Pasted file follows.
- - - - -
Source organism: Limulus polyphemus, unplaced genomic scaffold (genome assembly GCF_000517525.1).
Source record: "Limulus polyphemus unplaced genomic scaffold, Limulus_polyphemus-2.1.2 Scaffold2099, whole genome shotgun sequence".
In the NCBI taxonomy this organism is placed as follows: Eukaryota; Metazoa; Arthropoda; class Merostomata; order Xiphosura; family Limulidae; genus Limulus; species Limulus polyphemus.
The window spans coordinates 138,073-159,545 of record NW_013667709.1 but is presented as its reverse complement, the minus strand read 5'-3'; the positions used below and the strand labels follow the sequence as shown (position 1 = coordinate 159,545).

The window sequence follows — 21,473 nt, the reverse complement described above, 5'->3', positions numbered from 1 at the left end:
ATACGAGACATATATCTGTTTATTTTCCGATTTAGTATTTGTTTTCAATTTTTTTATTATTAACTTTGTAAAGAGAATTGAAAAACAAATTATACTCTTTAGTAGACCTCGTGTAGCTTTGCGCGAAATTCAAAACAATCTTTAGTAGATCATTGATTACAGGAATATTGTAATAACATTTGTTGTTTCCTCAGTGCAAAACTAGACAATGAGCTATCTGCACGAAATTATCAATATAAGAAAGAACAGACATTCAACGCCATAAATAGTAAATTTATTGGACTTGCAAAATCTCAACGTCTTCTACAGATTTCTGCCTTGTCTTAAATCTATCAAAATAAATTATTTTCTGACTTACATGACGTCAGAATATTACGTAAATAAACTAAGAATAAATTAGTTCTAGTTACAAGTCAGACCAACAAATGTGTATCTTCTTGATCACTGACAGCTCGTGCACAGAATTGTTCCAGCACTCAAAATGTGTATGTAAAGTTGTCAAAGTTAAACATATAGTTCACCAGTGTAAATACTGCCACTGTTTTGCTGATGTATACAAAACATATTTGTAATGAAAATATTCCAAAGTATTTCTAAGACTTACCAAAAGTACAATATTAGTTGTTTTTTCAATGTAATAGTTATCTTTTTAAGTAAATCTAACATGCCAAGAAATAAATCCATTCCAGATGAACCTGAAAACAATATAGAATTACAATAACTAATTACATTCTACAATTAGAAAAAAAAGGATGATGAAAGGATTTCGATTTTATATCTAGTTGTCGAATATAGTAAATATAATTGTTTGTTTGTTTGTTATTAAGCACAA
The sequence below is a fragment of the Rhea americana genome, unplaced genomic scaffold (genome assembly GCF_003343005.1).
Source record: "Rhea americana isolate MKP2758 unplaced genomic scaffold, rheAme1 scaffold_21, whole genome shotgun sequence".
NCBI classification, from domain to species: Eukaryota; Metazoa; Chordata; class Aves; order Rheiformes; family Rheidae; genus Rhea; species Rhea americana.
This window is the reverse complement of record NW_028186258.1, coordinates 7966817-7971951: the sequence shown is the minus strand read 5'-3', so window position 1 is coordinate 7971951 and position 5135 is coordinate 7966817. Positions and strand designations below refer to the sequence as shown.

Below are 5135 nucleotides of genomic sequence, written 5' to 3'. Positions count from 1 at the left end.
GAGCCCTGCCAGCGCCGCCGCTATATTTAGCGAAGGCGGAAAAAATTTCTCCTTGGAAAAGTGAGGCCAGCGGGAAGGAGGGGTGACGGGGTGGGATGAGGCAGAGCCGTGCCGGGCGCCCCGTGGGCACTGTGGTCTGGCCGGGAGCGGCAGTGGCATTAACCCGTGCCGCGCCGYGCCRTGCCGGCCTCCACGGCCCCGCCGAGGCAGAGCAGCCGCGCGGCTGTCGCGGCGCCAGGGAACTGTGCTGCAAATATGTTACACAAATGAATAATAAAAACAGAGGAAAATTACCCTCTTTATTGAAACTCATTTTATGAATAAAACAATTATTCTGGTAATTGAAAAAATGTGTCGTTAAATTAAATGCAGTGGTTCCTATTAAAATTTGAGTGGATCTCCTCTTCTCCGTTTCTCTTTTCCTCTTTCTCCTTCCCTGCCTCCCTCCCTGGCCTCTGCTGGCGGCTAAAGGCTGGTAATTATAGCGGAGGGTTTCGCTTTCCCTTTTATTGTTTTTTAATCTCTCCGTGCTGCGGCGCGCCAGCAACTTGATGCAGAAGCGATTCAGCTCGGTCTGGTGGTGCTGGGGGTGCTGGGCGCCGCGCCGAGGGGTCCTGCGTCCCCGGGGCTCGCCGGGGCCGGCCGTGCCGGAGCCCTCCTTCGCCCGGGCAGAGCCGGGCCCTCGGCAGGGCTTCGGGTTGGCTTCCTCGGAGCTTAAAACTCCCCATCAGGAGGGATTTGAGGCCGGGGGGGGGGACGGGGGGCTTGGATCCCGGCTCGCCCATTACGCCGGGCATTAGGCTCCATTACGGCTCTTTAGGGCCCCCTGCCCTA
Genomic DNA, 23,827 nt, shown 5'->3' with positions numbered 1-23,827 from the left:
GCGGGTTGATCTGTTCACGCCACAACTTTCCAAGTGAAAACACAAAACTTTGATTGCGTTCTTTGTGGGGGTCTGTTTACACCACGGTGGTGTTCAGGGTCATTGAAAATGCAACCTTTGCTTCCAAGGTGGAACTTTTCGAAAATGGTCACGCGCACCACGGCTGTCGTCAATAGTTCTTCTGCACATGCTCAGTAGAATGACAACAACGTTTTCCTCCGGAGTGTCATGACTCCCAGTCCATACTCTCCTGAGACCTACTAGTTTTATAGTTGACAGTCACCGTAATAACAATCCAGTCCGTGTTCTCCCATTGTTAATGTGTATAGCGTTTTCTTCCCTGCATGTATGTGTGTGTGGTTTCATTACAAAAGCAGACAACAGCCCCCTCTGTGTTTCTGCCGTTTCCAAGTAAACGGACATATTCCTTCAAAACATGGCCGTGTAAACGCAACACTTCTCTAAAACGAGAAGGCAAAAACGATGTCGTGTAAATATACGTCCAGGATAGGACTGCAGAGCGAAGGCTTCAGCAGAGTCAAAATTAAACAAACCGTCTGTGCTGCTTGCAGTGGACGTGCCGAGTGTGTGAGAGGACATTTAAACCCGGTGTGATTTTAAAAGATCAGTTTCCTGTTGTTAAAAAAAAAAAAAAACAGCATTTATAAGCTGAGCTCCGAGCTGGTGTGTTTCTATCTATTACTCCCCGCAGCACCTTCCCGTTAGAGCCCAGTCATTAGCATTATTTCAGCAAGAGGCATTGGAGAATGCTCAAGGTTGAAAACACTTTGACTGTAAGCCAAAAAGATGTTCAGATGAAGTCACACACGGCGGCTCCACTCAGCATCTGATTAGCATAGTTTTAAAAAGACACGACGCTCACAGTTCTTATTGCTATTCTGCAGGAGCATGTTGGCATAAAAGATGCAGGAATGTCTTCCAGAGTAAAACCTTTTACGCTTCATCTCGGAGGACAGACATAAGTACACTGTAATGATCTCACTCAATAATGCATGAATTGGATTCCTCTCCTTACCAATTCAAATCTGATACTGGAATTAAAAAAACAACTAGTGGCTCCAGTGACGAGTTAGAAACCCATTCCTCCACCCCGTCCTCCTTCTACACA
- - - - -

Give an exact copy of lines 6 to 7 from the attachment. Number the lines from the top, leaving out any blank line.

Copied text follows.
ATACGAGACATATATCTGTTTATTTTCCGATTTAGTATTTGTTTTCAATTTTTTTATTATTAACTTTGTAAAGAGAATTGAAAAACAAATTATACTCTTTAGTAGACCTCGTGTAGCTTTGCGCGAAATTCAAAACAATCTTTAGTAGATCATTGATTACAGGAATATTGTAATAACATTTGTTGTTTCCTCAGTGCAAAACTAGACAATGAGCTATCTGCACGAAATTATCAATATAAGAAAGAACAGACATTCAACGCCATAAATAGTAAATTTATTGGACTTGCAAAATCTCAACGTCTTCTACAGATTTCTGCCTTGTCTTAAATCTATCAAAATAAATTATTTTCTGACTTACATGACGTCAGAATATTACGTAAATAAACTAAGAATAAATTAGTTCTAGTTACAAGTCAGACCAACAAATGTGTATCTTCTTGATCACTGACAGCTCGTGCACAGAATTGTTCCAGCACTCAAAATGTGTATGTAAAGTTGTCAAAGTTAAACATATAGTTCACCAGTGTAAATACTGCCACTGTTTTGCTGATGTATACAAAACATATTTGTAATGAAAATATTCCAAAGTATTTCTAAGACTTACCAAAAGTACAATATTAGTTGTTTTTTCAATGTAATAGTTATCTTTTTAAGTAAATCTAACATGCCAAGAAATAAATCCATTCCAGATGAACCTGAAAACAATATAGAATTACAATAACTAATTACATTCTACAATTAGAAAAAAAAGGATGATGAAAGGATTTCGATTTTATATCTAGTTGTCGAATATAGTAAATATAATTGTTTGTTTGTTTGTTATTAAGCACAA
The sequence below is a fragment of the Rhea americana genome, unplaced genomic scaffold (genome assembly GCF_003343005.1).